Twin Falls Urban Renewal Agency Approves Replacement of Deteriorating Utility Lines in Downtown

Monday, December 22, 2014

On Monday, Dec. 22, the Twin Falls Urban Renewal Agency board of directors voted to replace deteriorating utility lines in their existing location within the alleys along Main Avenue in Downtown Twin Falls. The upgraded utility lines will lay the foundation for continued redevelopment of the historic downtown area by replacing deteriorated utility lines that are almost 100 years old.

The board voted unanimously to replace the utility lines within the alley, which will allow easy access and maintenance of the utilities in the future. The board reached the decision after working with City and consultant engineers for several months to evaluate utility needs, the impact on downtown and its business owners, the cost to the agency and its partners, as well as several other factors that were critical to identifying the best solution.

"We looked at several locations to put this infrastructure and we have had a lot of discussion about this,” said Melinda Anderson, executive director of the Twin Falls Urban Renewal Agency. She added that the board of directors felt it was important to make a decision on Monday so as to keep the Main Avenue Redesign project on schedule.

Staff and consultant engineers, agency board members, and downtown stakeholders established several criteria to help with the decision, which included: capital cost, constructability, short-term liability, impact to private utilities, impact to business owners. ability to phase construction, cost of operation maintenance, and public health.

Using this criteria, the board was presented with options that included replacing and relocating utility lines underneath Main Avenue, or replacing existing utility lines beneath alleys that parallel Main Avenue — where the deteriorating utility lines are currently located. The board was also presented with sub-options such as replacing only some of the utility lines.

Costs ranged from $2.7 million to $5.6 million to replace utility lines - depending on the number of utility lines were replaced and where they would be located. The estimates were about $2 million more than was originally expected, however, the TFURA has said from the beginning that project costs are expected to change as the City and TFURA gain a better understanding of infrastructure needs.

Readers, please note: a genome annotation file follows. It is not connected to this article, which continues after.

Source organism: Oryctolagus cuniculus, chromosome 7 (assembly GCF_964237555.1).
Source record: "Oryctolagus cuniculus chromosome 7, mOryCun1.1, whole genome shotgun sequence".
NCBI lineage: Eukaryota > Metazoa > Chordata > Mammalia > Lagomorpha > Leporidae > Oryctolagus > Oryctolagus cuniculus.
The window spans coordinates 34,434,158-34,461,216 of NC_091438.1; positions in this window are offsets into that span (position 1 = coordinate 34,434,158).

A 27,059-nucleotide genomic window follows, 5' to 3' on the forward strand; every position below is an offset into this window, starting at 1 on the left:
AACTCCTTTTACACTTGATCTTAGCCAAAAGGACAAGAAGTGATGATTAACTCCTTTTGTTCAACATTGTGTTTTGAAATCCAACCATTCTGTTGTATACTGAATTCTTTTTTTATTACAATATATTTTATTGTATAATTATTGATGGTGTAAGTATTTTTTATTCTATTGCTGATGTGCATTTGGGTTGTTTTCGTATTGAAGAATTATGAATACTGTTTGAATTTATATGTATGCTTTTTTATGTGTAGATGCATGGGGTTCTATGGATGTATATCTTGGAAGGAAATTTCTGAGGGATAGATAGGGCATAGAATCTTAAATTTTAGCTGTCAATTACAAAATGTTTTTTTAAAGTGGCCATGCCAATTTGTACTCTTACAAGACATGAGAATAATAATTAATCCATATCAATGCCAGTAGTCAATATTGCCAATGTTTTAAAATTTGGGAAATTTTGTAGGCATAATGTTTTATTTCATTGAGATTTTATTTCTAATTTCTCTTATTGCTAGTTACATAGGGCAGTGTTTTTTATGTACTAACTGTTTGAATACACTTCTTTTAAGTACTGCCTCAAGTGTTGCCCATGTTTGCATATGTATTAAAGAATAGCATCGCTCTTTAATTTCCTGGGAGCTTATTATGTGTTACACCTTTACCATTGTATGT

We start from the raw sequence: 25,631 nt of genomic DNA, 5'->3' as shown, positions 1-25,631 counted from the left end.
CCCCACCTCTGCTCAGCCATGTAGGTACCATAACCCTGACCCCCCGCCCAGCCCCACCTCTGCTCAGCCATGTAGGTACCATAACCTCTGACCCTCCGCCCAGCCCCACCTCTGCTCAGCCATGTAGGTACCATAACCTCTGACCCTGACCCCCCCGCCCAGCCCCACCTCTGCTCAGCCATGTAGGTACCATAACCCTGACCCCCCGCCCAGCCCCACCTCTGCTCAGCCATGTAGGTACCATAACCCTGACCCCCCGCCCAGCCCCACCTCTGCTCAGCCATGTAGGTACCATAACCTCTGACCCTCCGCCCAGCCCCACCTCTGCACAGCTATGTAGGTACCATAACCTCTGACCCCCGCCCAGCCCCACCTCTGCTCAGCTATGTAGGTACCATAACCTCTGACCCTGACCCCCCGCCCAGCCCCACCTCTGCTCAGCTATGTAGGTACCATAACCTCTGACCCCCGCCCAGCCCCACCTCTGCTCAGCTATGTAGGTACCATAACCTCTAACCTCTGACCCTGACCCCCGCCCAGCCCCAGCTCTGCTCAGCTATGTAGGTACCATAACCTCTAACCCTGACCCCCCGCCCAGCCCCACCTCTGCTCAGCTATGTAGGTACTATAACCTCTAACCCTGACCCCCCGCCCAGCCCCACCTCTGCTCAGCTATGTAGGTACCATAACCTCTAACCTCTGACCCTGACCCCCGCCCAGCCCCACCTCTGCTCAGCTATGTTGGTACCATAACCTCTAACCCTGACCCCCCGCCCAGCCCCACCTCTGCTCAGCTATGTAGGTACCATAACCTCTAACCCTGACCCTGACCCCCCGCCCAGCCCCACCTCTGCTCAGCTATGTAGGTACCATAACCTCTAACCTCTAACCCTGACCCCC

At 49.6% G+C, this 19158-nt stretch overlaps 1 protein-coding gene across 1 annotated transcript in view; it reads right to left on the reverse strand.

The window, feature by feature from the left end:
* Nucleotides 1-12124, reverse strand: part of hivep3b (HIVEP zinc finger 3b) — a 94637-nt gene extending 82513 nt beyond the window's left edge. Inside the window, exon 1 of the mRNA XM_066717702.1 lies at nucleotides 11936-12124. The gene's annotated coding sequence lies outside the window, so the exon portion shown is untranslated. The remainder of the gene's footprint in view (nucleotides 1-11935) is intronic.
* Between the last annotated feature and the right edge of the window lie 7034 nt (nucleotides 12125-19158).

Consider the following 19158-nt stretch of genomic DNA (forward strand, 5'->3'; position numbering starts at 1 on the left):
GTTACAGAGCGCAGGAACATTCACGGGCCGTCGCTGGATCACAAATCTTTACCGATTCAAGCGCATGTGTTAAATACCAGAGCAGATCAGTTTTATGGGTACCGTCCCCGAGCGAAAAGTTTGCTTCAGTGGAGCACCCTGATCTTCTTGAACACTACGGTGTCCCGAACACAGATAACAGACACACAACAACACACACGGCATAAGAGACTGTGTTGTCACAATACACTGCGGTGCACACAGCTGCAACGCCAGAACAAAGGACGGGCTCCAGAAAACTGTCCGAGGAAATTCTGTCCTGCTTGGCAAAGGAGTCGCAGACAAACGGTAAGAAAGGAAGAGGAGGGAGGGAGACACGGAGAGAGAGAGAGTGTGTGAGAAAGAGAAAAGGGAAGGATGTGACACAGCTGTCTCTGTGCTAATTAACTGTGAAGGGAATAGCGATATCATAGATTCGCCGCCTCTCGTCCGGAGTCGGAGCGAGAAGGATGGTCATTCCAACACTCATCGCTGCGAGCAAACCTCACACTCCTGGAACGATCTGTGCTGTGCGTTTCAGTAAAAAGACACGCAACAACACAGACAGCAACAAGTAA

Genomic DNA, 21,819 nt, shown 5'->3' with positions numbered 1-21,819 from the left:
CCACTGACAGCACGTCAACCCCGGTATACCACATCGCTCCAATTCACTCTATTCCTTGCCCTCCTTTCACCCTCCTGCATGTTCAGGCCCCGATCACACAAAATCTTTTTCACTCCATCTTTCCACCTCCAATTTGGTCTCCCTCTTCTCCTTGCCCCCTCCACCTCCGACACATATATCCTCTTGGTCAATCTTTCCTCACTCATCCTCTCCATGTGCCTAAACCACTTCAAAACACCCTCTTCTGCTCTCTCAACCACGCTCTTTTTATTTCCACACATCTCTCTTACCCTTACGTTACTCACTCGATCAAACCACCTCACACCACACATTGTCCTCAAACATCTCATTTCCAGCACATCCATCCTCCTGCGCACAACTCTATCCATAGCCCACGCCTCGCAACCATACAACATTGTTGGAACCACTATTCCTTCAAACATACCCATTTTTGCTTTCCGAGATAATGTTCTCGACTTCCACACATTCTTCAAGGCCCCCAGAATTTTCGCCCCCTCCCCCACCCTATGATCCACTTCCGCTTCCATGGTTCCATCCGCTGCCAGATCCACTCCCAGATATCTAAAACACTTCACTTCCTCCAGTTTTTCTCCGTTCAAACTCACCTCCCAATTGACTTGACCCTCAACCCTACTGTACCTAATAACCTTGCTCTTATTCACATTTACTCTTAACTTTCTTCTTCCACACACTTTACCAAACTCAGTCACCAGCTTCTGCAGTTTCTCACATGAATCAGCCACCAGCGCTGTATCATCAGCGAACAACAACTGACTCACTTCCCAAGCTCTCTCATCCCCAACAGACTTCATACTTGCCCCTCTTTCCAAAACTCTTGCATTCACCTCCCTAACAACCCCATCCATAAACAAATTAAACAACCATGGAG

The TFURA included money in the budget to pay for connections from the new utility lines to the meters of existing businesses, which will ensure that property owners in downtown are not left with a substantial bill to reconnect services.

The TFURA is also working with the City of Twin Falls as a partner to maximize the number of downtown infrastructure projects, such as major water and wastewater lines that also serve other areas of downtown.

The option that the TFURA approved is expected to cost about $5 million, but the board emphasized that costs may change as the agency delves further into the project.

“If we are going to do it, we need to do it right the first time,” said Bob Richards, TFURA board member.

The TFURA will tackle other infrastructure projects in Downtown Twin Falls to encourage redevelopment and revitalization efforts. Aside from utility lines, the board and engineers have identified sidewalks, landscaping and streets that may also be rehabilitated. The TFURA hopes to complete all the downtown projects before 2022, when the Revenue Allocation Area that collects funds for infrastructure improvements will be terminated.

On Monday, the board also approved a bond refunding to reduce the costs of its current bond. Once this bond is sold in early February 2015, the board will consider issuing a new $4 million bond to continue to pay for eligible downtown projects.

“We have done two things today that are important to keeping the downtown project moving forward,” said Leon Smith, chairman of the board of directors for the Twin Falls Urban Renewal Agency. "That includes moving a bonding process forward and making a decision on one of the most expensive parts of the downtown project.”